4. Sign up for the 31 Days to Better Wedding Photography emails. These emails will have links, resources and reminders all related to our daily content. The email list is the basis of everything, so if you don’t want to follow along in other places, at the very least make sure you’re getting the emails! There may also be some fun giveaways and interesting things from our sponsors via email!

Even if you’re not a wedding photographer there are probably lots of behind the scenes business tips and photography or lighting tips you can learn by tuning in! So share with your friends and lets spend December getting our knowledge on! I can’t wait to see everyone there!

WANT MORE?

If you want to learn more awesome behind the business stuff like this make sure you subscribe to our Facebook group, follow us on Facebook, follow us on Instagram, and even follow me on Pinterest where I love to pin social media, blogging, business, and photography tips from all over the web!

10 Things Photographers Look for in Second Shooters

I’d like to say I have some experience with second shooters. Unfortunately not all of it is good. I can’t point the finger at my seconds though, a lot of that blame lies with me for not knowing better. They say you can get knowledge from reading a book, but wisdom only comes with time. I’m about to pass on some serious wisdom to you. This is the stuff I’ve learned from the successes and failures I’ve had as a main photographer, a second shooter myself, and essentially as a boss.

  1. Gear – A main photographer may want to know exactly what gear you’re shooting with. It’s not a slight on you if you don’t have the best camera body in the world, but a lot of us are curious about lenses so we know your lens choices might compliment the ones we’ve got. Some photographers, but not all, also want to know the brand of your camera and feel it may mesh better with their brand if everything is the same. Be prepared to share a detailed list of your camera bodies and lenses before getting hired. It’s also important that you take care of your gear. It should all be in working condition. If it needs to be repaired or cleaned, that’s on you as the independent contractor to take care of. Don’t come to work at a wedding (a once in a lifetime event) with gear that is limited by its malfunctions.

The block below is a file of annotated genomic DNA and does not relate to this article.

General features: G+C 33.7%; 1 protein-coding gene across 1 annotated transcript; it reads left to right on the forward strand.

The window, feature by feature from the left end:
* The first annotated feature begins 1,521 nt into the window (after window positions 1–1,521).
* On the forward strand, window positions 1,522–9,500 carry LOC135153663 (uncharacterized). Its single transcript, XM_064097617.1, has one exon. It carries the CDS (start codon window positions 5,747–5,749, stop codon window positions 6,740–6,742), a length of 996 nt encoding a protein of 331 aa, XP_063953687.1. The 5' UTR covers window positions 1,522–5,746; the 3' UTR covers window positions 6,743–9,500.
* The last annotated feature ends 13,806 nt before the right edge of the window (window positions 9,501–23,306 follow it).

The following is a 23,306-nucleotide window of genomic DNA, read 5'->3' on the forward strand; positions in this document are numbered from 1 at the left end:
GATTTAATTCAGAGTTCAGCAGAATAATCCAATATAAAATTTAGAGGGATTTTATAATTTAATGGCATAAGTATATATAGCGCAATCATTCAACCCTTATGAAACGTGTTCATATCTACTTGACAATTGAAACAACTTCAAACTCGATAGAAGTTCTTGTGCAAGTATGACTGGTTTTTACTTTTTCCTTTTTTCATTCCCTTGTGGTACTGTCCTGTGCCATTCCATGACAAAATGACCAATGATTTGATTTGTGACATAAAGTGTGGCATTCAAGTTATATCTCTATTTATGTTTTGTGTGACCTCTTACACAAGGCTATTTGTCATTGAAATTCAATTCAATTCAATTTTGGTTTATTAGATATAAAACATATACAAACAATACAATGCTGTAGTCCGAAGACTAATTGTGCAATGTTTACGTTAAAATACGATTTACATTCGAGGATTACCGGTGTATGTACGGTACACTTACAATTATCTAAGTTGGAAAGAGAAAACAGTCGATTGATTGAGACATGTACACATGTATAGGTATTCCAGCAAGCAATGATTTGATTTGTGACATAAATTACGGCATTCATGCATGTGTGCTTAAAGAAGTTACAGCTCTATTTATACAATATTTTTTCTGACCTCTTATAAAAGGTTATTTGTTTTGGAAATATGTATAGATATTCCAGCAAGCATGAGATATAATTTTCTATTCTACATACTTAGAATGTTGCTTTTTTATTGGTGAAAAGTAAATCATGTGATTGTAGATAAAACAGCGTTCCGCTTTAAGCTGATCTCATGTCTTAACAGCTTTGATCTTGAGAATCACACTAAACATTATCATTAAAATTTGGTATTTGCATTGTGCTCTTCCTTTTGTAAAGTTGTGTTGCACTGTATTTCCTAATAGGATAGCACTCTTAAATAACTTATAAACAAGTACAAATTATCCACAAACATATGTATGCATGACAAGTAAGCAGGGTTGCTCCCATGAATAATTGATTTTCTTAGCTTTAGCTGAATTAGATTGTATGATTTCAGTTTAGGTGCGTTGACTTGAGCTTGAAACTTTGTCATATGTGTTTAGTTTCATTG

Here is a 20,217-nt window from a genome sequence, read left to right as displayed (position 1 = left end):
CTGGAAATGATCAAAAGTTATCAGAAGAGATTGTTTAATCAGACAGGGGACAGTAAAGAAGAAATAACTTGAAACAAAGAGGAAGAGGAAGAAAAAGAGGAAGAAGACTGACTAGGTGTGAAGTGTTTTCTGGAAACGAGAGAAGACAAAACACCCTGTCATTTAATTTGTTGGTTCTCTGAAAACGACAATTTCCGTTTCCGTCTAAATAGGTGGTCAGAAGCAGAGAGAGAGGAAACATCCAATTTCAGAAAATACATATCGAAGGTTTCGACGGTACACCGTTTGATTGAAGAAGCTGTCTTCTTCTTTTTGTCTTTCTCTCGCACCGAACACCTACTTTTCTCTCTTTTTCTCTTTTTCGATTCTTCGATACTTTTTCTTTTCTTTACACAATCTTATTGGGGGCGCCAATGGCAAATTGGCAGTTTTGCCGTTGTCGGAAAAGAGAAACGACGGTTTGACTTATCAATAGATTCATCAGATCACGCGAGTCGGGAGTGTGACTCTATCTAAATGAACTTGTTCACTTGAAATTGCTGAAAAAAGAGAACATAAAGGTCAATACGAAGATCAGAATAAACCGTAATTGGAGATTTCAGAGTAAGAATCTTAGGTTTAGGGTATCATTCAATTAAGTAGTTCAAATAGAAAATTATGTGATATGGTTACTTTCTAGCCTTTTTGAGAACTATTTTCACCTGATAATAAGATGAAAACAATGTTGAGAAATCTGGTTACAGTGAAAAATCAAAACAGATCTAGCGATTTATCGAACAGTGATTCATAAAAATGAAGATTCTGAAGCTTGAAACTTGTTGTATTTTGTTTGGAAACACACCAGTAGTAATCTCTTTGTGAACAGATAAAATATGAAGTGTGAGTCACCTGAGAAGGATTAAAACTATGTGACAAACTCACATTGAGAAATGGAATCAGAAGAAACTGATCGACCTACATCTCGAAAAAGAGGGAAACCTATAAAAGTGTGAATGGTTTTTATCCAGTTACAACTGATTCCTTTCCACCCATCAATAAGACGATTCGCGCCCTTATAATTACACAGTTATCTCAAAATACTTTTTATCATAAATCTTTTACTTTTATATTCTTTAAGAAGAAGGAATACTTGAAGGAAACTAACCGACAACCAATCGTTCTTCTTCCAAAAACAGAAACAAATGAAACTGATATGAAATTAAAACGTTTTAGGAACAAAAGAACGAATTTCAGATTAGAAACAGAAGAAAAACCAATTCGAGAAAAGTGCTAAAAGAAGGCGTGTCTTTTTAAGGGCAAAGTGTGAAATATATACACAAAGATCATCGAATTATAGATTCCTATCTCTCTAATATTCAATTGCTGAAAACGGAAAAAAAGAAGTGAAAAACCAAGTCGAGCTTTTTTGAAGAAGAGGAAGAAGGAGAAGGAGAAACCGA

2. Experience – There’s this ironic thing in the wedding industry. Main photographers want second shooters who are experienced to work with them, that way they can trust them to split up and take photos as needed without intervention. At the same time as an industry we tell people they shouldn’t shoot weddings until they’ve gained a lot of experience as a second shooter. It’s kind of an awkward thing. The truth is, most of us want an experienced photographer by our side. We can trust them to shoot parts of the day we can’t supervise and we know it’ll mesh with our style effortlessly. The more experienced a second shooter is, the easier the day can be. Experience does matter. If you’re looking to gain wedding experience and you feel like you’re getting rejected a lot, it might be because the photographer is looking for someone with even more experience. Then it’s good to offer to assist for free, or ask if maybe they’re looking for a third shooter. When you start looking for your own second shooters you’ll want to find someone whose experience mirrors your own. If you fell down and broke your leg at a wedding (knock on wood), you shouldn’t have to worry when your second takes over and runs the day.
  3. Style – A great second shooter has a style that matches your own so your images blend together well in the final gallery for the client. Working with a second shooter who shoots with similar lenses and similar settings is a start to finding a style match. Make sure you check out the work of the second shooters you’re considering before hiring and see if your style is a match. If you’re looking for second shooting gigs, it’s good to check out the photographer’s style before you work for them and make sure you understand what they may be looking for and what you’re capable of creating for them. It can be a mistake to go in blind and really have no idea what the photographer’s work is like when you work for them.